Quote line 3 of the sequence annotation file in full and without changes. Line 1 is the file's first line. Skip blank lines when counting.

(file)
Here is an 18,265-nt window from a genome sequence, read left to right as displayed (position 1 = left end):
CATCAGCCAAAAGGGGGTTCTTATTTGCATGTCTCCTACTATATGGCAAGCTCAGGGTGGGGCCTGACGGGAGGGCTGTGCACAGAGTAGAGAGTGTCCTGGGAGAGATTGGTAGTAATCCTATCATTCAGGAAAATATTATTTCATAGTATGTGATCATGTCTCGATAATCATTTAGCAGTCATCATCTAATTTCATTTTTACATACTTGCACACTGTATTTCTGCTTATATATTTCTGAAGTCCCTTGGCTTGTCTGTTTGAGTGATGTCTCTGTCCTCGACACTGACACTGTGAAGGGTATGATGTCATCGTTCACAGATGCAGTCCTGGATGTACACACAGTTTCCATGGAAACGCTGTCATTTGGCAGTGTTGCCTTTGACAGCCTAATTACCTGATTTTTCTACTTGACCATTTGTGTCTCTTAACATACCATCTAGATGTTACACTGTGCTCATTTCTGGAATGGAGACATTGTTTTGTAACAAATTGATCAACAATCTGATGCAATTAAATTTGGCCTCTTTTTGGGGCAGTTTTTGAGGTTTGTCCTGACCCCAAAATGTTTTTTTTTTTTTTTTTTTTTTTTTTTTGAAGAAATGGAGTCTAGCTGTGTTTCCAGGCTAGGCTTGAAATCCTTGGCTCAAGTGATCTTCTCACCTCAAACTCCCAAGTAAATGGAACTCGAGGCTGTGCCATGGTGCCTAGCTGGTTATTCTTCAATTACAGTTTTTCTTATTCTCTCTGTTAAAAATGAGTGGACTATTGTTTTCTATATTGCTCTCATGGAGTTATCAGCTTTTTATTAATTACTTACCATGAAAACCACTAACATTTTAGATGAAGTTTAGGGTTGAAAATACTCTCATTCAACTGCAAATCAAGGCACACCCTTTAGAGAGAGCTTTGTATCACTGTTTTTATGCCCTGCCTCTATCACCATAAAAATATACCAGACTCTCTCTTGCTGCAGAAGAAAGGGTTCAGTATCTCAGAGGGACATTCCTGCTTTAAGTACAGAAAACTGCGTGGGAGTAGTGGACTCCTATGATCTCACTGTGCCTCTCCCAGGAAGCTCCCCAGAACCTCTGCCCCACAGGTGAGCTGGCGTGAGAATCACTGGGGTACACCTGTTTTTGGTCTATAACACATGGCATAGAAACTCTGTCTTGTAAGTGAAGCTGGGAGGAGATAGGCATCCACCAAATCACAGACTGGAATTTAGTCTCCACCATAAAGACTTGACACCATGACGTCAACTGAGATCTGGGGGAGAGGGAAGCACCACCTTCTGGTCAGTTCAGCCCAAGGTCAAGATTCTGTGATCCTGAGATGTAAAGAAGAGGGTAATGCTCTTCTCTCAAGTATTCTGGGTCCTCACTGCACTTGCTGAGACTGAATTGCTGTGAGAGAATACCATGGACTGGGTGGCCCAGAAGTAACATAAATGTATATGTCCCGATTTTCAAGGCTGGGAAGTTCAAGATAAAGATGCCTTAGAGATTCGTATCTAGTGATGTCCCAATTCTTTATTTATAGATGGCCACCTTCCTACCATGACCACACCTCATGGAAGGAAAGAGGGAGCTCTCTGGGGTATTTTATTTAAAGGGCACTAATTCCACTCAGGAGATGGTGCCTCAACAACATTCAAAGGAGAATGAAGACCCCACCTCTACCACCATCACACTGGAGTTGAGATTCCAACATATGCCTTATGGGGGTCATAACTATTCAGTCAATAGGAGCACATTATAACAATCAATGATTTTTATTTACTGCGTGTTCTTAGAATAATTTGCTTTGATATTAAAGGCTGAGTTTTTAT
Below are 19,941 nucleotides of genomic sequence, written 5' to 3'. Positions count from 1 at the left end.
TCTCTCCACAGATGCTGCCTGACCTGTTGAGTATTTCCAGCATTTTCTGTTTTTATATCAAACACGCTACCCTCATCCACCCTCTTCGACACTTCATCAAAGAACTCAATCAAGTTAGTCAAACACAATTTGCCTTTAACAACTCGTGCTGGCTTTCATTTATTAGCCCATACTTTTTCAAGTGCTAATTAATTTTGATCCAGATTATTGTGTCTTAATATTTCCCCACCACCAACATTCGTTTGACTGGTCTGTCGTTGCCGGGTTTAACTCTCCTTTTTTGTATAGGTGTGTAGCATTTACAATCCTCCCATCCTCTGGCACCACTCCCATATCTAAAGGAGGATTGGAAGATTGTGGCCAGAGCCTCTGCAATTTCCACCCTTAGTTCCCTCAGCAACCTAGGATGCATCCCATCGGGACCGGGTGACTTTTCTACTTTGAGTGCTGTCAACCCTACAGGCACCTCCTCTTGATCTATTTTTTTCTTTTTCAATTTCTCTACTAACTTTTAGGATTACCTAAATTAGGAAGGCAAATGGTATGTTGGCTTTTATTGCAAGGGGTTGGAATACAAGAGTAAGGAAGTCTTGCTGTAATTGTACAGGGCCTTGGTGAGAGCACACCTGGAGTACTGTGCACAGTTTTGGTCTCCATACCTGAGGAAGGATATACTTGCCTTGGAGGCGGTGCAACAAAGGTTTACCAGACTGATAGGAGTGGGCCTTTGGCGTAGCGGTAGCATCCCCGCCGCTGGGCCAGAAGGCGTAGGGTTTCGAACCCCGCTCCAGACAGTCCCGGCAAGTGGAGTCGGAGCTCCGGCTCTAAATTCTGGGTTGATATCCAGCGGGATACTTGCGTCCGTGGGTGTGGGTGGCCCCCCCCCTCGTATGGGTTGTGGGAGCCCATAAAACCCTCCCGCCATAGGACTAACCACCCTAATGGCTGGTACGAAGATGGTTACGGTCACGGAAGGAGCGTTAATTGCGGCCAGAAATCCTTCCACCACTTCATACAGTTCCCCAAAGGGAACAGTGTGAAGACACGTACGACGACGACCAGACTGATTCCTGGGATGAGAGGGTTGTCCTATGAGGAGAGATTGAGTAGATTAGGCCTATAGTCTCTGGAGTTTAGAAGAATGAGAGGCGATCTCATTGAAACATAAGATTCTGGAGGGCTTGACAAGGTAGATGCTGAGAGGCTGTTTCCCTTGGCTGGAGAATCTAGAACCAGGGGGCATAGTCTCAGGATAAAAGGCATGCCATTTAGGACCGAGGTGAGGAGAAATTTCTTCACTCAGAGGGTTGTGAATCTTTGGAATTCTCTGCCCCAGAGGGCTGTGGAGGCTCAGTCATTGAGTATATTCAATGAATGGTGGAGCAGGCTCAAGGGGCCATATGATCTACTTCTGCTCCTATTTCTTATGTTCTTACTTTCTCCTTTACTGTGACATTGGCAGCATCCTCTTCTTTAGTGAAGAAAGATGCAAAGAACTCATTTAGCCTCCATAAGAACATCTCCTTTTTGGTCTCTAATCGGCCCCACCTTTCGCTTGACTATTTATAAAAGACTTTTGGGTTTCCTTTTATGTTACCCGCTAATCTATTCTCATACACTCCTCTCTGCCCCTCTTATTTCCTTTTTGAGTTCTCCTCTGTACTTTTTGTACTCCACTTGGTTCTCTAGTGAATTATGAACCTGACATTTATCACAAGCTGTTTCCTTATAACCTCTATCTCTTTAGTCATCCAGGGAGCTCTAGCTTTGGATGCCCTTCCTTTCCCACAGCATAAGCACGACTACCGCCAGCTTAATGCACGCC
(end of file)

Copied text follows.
Below are 19,941 nucleotides of genomic sequence, written 5' to 3'. Positions count from 1 at the left end.